The Bruce Hartmann Award for a Young Scientist went to Caroline Terrié, University of Rouen, for her presentation on biodegradable materials from agro-based byproducts. The Jürgen Springer Award for a Young Scientist was given to Haley E. Hagg Lobland, University of North Texas, Denton, for her presentation on brittleness of materials and its implications for composites and impact testing. The International Materials Science Prize, introduced in 2007, was awarded to Alexander Bismarck, Imperial College London, for his work on nanocomposite foams and emulsion templating and for his successful international cooperations.
The conference is also a platform for the esteemed Paul J. Flory Research Award. This year, it was given ex aequo to Elizabete F. Lucas, Federal University of Rio de Janeiro, for her pioneering work on the application of polymeric materials in many stages of petroleum extraction and processing; Masaru Matsuo, Nara Women’s University, for his pioneering work on gelation and crystallization; and to Ron Sanderson, University of Stellenbosch, for his work establishing and developing advanced polymer science in South Africa.
It is difficult to select particular contributions from the multitude of excellent oral and poster contributions from universities, research institutes, and industry without overlooking important contributions. However, the following presentations were certainly highlights of the conference:
“Experimental Characterization and Constitutive Modelling of Polycarbonate under Changes of Temperature, Strain, and Strain Rate,” M. Negahban, A. Goel, K. Strabala, J. Vogeler, R. Feng
“Conditioning Polymers in Supercritical Fluids,” Jiasong He
“Mainchain-Type Organoboron Quinolate Polymers: Synthesis and Photoluminescence Properties; Yoshiki Chujo, Yuuya Nagata, Atsushi Nagai
“Antireflection and Superhydrophobicity of Nanostructured Polymeric Films,” Han Sup Lee, Ki Woon Choi, Yi Seul Yang, Joon Ho Lee
“Toughnessenhancement of Multicomponent Polymers: Nanomechanical Background,” Goerg H. Michler
“Intermingled Polymer Gels and Organogels,” Jean-Michel Guenet, Debarshi Dasgupta, Ayyapanpillai Ajayaghosh, Cyrille Rochas Witold Brostow, Haley E. Hagg Lobland, and R.P. Singh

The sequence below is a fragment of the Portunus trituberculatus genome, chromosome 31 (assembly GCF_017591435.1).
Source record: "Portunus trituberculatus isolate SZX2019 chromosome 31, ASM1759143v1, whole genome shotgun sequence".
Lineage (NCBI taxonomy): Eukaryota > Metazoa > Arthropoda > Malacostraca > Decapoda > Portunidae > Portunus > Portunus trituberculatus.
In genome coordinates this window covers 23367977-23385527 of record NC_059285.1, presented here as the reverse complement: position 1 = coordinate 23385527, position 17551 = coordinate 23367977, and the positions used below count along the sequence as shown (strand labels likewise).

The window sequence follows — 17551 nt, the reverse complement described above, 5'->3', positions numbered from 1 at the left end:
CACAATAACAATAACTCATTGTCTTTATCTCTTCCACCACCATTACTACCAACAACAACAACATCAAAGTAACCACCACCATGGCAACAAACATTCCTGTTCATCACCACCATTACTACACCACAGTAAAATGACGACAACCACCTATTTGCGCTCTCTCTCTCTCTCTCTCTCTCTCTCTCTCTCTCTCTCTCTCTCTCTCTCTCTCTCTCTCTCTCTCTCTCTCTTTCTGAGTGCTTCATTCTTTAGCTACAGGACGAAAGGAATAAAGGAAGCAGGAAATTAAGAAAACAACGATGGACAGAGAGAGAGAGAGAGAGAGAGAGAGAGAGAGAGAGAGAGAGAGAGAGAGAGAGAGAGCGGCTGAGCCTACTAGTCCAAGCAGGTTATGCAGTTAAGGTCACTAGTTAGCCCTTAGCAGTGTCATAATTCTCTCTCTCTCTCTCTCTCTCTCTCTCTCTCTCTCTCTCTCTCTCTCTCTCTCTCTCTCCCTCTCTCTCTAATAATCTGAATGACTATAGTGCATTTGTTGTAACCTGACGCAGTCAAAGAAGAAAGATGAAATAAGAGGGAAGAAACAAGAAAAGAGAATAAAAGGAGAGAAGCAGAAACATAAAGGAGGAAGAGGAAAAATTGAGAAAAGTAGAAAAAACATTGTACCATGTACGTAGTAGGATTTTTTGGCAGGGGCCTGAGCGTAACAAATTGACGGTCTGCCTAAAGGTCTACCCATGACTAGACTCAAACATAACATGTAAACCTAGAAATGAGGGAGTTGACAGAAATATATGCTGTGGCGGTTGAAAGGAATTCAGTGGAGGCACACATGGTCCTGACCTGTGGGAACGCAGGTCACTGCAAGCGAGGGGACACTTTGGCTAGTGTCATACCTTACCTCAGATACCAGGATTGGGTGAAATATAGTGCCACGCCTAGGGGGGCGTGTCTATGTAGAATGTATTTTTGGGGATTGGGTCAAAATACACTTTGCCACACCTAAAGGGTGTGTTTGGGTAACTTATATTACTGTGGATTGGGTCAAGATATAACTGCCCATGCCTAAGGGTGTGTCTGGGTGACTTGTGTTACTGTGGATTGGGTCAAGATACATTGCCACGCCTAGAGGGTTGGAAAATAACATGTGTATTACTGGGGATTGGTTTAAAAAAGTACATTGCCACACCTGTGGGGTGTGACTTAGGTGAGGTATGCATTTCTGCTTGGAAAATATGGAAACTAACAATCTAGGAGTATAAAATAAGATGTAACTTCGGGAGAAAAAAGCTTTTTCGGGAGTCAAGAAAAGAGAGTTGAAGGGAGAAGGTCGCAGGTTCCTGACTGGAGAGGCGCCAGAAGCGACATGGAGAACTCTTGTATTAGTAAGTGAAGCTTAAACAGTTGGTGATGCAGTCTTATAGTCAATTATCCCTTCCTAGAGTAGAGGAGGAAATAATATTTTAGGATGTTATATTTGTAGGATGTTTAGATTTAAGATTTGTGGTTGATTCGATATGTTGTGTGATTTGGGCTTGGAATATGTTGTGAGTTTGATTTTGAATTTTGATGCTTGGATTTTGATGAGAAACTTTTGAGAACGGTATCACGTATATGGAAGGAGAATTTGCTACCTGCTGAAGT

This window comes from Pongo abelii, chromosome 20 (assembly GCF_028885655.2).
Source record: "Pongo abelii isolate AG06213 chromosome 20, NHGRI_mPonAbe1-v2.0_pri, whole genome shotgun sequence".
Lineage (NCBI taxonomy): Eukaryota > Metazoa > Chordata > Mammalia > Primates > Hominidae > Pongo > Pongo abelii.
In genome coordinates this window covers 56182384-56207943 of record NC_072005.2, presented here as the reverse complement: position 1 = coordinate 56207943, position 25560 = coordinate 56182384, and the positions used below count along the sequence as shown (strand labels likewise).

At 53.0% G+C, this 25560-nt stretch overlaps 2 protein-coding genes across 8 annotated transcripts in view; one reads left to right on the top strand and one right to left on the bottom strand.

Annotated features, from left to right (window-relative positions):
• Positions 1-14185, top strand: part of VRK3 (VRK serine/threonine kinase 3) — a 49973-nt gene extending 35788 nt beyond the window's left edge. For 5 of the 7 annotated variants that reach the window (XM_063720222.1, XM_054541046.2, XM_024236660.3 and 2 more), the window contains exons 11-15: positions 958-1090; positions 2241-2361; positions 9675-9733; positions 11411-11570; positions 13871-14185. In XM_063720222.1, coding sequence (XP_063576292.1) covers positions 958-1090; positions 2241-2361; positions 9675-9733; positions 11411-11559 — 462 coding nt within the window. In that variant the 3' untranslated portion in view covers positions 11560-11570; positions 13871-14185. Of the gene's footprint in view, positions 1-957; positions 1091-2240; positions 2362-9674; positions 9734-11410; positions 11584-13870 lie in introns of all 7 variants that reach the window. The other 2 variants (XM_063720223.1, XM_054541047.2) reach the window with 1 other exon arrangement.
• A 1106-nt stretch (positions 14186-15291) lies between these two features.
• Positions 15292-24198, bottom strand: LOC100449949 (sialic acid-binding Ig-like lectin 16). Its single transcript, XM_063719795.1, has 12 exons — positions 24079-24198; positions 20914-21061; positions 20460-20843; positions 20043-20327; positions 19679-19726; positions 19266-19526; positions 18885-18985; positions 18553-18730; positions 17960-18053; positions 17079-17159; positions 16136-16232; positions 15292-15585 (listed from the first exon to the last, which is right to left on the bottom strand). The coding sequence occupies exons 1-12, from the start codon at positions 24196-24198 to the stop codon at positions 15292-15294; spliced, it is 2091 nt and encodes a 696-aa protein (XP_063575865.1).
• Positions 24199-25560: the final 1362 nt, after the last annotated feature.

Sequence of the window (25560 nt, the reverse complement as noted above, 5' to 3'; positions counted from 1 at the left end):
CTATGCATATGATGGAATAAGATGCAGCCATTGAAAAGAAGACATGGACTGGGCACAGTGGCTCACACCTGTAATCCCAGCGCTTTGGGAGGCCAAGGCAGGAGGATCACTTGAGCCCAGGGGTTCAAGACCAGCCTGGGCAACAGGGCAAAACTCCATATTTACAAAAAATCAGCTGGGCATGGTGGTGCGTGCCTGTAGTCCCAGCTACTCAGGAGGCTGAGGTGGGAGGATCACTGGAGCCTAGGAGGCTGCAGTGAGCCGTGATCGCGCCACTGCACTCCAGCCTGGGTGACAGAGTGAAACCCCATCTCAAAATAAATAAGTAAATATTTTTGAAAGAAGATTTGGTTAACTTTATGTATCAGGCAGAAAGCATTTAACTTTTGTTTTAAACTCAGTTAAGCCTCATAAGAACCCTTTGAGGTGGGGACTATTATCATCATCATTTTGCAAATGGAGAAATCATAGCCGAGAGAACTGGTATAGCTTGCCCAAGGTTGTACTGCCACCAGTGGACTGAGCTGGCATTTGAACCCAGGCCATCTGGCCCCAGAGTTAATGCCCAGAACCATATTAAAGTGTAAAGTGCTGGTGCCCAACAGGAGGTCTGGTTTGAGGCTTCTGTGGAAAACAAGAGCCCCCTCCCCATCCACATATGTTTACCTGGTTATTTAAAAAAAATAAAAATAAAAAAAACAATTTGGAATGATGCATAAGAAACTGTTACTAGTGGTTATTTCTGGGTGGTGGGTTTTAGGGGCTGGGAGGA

“Active Sensing and Repair in Polymer Composite Materials,” Véronique Michaud, Eva Kirkby, Rui De Oliveira, and Jan-Anders Månson
The Short Course on Polymer Characterization, an integral part of the conference, is taught by well-known specialists who provide a basic overview for students and newcomers as well as an update on popular characterization techniques. A unique feature of the course is that the lecturers are available for the participants during the whole conference. Due to IUPAC sponsorship, it was possible to waive the fee for all students. There were about 50 course participants. The subjects addressed were as follows:
“Thermophysical Methods,” Michael Hess, Germany
“Dynamic Mechanical Analysis,” Kevin P. Menard, USA
“Chromatography,” Dusan Berek, Slovakia
“Microscopy for Morphology,” Goerg Michler, Germany
“Tribology,” Witold Brostow, USA
“Solid-State NMR,” C. Lorthioir, France
“Light-, Neutron-, and X-ray Scattering by Polymer Systems,” J.-M. Guenet, France
“Rheology,” H. Muenstedt, Germany
Each presenter has the opportunity to submit a manuscript, based on his or her presentation, to the POLYCHAR Scientific Committee. The manuscripts will be published in scientific journals after the usual process of peer review. Macromolecular Symposia and Chemistry & Chemical Technology are all willing to publish POLYCHAR-17 papers.
Future POLYCHAR conferences are scheduled as follows:
POLYCHAR-18, Siegen, Germany, April 2010
POLYCHAR-19, Katmandu, Nepal, 2011
POLYCHAR-20, Zagreb, Croatia, 2012
POLYCHAR-21, Gwangju, South Korea, 2013
For more information see <www.unt.edu/POLYCHAR>.
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About the article
Published Online: 2009-09-01
Published in Print: 2009-11-01